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Emily Colby
Michael Keo and his wife Monique at the refugee festival.

To help Houston residents know of organizations and efforts to help refugees, the Northeast Houston Refugee Festival was hosted by the Houston Texas Summerwood Stake of The Church of Jesus Christ of Latter-day Saints.

The festival held Sept. 17 included more than a dozen community aid or religious organizations, of which representatives distributed handouts, explained services they offer and welcomed volunteers. The festival also included speakers about offering help, booths sharing about various cultures and presentations from former refugees.

With more than 2,500 refugees relocated to Houston every year, the fourth-largest city in the U.S. has large refugee outreach programs and services that need volunteers at all commitment levels.

Rebecca McCallister, a member of the Houston Texas Summerwood Stake and mother of three young children, volunteers for Refugee Services of Texas.

“I loved picking the family up at the airport," she said. "All the work of organizing people, collecting donations and setting up their apartment seemed to be centered on that moment. … I’m not sure all they have been through but they arrived smiling and with so much love and gratitude to us.”

McCallister organized a team to prepare welcome kits, including living essentials, furniture and one week of groceries, for incoming refugees. She has befriended a family that arrived as refugees, and has started teaching them English and introducing them to American customs. She is now organizing a new team for another refugee family.

Local LDS volunteers had booths offering international cultural displays and food samples from all over the world, including Samoa, Russia, the Philippines, Germany, Cambodia and Mexico. The Samoan booth provided freshly grated coconut, using a traditional scraper bench right at the booth.

Michael Keo, a member of the LDS Church who hosted the Cambodia booth, was a refugee as a child in the 1970s and displayed his mother’s dresses and offered traditional Cambodian pickled foods.

“I wanted to spread awareness about refugees and help people in my community associate the term ‘refugee’ with something positive," he said. "I am so appreciative of (my mom and dad) and their determination to make a better life for me and my brother. I feel a sense of pride for this country that allowed us to come in and literally make our dreams come true.”

Later during the speaking symposium, Haley Smith, who flew from Phoenix for the event, spoke on behalf of Lifting Hands International about her time volunteering in Greek refugee camps. From YMCA International, Joe Saceric outlined ways that the organization helps incoming refugees from small services like welcome and hygiene kits, to larger services like help furnishing homes and job placement.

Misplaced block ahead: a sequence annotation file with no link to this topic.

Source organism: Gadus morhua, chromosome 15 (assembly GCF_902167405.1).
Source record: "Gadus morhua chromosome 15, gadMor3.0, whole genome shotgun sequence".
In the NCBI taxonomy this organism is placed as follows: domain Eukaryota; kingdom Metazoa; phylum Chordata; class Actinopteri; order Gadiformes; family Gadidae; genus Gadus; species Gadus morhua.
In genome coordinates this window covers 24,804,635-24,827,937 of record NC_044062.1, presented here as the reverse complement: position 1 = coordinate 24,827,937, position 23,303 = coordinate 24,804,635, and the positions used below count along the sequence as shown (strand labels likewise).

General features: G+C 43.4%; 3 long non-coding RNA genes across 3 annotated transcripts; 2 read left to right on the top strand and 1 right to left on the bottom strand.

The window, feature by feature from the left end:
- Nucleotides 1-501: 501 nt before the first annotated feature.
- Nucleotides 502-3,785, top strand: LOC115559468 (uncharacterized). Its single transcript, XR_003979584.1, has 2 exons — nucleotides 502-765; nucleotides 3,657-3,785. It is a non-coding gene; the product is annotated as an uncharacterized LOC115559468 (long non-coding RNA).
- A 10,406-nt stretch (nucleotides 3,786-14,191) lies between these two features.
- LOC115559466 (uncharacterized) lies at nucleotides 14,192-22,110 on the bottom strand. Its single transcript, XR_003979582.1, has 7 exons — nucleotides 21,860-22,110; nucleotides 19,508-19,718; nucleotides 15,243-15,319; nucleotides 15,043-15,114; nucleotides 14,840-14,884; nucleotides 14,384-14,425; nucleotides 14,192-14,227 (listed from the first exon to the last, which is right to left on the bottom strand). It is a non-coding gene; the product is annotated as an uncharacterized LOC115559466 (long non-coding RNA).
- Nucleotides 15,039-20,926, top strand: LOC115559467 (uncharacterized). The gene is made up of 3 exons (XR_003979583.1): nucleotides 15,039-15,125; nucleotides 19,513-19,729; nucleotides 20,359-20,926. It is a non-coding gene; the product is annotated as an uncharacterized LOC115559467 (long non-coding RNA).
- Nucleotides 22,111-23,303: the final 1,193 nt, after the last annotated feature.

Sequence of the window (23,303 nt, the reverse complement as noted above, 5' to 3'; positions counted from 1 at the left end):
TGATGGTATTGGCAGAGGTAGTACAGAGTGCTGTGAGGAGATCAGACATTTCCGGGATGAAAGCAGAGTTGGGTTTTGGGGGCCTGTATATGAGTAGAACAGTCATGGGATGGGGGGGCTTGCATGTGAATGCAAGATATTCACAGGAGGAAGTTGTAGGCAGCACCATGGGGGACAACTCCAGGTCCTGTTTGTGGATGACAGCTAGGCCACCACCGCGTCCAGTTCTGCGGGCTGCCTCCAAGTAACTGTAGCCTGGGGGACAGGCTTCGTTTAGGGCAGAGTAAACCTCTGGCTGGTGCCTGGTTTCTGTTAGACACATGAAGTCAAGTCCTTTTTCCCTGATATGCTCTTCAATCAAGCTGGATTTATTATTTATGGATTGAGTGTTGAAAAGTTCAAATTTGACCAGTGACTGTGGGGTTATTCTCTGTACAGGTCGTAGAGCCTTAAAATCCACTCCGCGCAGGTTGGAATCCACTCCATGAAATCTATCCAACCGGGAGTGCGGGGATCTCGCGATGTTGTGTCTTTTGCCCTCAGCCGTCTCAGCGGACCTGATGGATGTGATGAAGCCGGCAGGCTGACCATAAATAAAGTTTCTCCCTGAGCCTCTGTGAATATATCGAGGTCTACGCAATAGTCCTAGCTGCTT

Also, Steve Quach, a local resident and member of the LDS Church, shared his personal refugee experience in postwar Vietnam. As an Indian refugee during the India-Pakistan partition, Imam Mubasher Ahmad shared his personal refugee story and the hardships his family endured prior to offering a beautiful prayer to close the meeting.

“It was very informative and helped me realize the opportunities that my family and I could take advantage of,” said Karin Riedel, a Summerwood resident.

Lorie Comacho, co-organizer of the event, said, “To see, hear and feel people from different faiths and backgrounds uniting in one cause is something that is sorely needed in our society.”

Refugee aid organizations that were present include the Bilingual Education Institute; Catholic Charities of the Archdiocese of Galveston/Houston; Lifting Hands International; YMCA International; Amaanah Refugee Services; Amnesty International; The Refugee Project; Refugee Council USA; JustServe.org; Humble Area Assistance Ministries; Refugee Services of Texas; Alliance for Multicultural Community Services; and Interfaith Ministries. During the interactive fair portion of the evening, representatives from these organizations distributed handouts, explained services they offer and welcomed volunteers.

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Religious groups, including Temple Beth Torah, Ahmadiyya Muslim Community, Lakeside United Methodist Church and The Church of Jesus Christ of Latter-day Saints, also held booths for potential volunteers and informed community members about their respective religions. LDS Church leaders announced the “I Was a Stranger” initiative this spring, encouraging Mormons to help reach out to refugees in their communities.

Lacey Kupfer Wulf is a wife, mother of twin toddler boys, and a freelance writer and editor. She lives in Houston. Her email is laceywulf@gmail.com.